My father’s stint in a nursing home has crowded everything else out of my thoughts. You’ve heard the old adage, “Write what you know.” I’m writing what I wish I didn’t know.
The nursing home, like any shared-living community, expects people to use inside voices and consider the well-being of others. A person in physical or psychic pain, though, lacks the energy and wherewithal to consider the group. Relatives of a person in pain focus on their loved one. They don’t mean to ignore the community, but it drops to fourth or fifth place among other, more pressing priorities.
When my dad arrived at the nursing home, he was frail and had periods of disorientation. Family members opted to stay at his bedside during visiting hours, which stretch from eight a.m. until eight p.m. Our all-in approach was good for my dad but infringed on his roommate’s privacy.
The roommate was mobile and spent most of his time in the dayroom, which it why it took us a while to realize he might have liked to return to the room and nap in the middle of the day. While he could have drawn the curtains around his bed and slept any time he wanted, he wouldn’t have had true privacy. We didn't encroach on his half of the room; nevertheless, we crowded him.
We focused on our father and didn't anticipate the roommate’s needs. We should have been more sensitive to his situation.
The roommate suggested we were holding my father back. “Leave him alone for five days, and he’ll be fine.” We dismissed the advice as well-meaning but medically naïve when we should have parsed it for its true meaning.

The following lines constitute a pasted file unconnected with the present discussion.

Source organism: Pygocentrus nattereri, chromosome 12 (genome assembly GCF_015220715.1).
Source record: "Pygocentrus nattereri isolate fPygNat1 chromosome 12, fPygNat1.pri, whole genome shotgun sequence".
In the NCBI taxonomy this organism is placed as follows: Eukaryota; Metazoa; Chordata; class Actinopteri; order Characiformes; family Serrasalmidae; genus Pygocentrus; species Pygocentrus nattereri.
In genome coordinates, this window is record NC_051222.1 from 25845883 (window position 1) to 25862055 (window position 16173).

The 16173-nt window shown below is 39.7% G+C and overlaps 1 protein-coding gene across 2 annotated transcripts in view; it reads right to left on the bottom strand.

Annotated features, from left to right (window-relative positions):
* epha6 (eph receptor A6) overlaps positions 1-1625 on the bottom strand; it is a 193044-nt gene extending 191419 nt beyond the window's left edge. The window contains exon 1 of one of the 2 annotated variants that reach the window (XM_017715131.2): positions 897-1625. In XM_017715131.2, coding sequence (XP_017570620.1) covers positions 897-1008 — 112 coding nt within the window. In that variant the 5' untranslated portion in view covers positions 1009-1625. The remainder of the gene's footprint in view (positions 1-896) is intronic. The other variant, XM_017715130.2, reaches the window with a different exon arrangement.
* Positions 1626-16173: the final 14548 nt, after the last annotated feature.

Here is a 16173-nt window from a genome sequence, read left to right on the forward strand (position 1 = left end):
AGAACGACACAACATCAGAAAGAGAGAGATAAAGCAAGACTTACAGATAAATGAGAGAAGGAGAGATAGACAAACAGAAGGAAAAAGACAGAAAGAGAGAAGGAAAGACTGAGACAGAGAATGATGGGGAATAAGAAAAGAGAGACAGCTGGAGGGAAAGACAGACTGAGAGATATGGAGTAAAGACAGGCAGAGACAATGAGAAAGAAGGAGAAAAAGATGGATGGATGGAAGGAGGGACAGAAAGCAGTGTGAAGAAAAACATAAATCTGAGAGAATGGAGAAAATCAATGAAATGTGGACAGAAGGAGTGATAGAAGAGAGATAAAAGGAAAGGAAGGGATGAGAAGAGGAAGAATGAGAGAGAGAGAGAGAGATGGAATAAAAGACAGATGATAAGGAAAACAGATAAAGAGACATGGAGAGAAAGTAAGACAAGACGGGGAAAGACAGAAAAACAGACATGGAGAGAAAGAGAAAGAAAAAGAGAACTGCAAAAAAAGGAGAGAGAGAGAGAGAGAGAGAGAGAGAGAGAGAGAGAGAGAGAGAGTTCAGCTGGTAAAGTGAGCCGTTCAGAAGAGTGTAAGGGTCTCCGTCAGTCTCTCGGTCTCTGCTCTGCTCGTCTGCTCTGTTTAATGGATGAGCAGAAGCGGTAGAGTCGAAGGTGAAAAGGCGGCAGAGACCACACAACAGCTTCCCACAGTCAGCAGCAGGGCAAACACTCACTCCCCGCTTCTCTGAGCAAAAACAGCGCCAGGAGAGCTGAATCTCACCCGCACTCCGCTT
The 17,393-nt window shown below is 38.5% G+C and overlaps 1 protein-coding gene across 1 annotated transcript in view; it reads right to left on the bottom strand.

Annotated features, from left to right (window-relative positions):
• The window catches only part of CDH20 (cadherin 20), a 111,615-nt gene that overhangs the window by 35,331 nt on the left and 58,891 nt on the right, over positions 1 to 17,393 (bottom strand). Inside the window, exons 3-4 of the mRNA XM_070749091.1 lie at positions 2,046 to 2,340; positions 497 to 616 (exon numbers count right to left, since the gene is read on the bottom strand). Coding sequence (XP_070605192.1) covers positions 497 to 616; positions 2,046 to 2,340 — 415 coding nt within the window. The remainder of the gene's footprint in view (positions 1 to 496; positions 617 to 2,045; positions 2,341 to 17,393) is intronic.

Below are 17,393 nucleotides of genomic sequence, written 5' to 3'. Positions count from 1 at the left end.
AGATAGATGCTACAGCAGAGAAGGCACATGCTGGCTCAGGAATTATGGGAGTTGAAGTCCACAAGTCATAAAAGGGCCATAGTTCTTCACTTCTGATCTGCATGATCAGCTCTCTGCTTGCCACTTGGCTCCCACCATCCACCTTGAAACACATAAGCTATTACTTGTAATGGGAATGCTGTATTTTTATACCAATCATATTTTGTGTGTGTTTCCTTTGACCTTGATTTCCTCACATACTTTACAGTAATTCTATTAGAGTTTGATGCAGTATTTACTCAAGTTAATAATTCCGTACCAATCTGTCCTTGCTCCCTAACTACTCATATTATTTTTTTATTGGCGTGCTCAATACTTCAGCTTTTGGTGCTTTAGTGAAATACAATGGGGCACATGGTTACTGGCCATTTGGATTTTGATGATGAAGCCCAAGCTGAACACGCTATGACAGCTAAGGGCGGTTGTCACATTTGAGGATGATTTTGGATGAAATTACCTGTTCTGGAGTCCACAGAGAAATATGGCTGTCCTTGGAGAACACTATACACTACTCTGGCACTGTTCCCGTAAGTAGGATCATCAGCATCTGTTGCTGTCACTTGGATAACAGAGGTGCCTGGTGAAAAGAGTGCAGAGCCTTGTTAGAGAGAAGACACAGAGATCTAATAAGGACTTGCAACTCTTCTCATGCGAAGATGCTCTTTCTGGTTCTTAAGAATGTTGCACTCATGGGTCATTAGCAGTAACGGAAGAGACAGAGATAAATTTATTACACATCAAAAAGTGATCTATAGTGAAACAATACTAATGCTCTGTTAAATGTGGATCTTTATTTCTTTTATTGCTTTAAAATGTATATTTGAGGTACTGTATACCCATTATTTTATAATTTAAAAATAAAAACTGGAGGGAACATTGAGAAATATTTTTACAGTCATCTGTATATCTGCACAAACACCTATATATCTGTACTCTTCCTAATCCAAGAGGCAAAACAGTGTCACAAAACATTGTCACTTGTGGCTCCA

Before long, the roommate let us know he was paying for his nursing-home spot out of pocket and to the tune of $1,000 every three days. We should have parsed that statement, too.
When the roommate's relatives visited, he complained to them about the staff. Aides were foreign and spoke with accents. Some of them were people of color. He said to one, "I'm an American. I don't know what you are."
One morning, the social worker met me and my youngest sister in the hallway and said our dad was being transferred to a private room. We should have been pleased, but patients prone to disorientation need same old, same old. The roommate walked by in time to see me frown.
“I’m paying $1,000 every three days,” he said. Loudly.
Ah. I understood.
My dad is, temporarily at least, in a private room. It’s lovely, and he seems more at ease in it.
Are you wondering why my father got the private room and not his roommate? Me, too. If the social worker knows, she’s not telling. She’s a thoughtful, compassionate woman who speaks with an accent.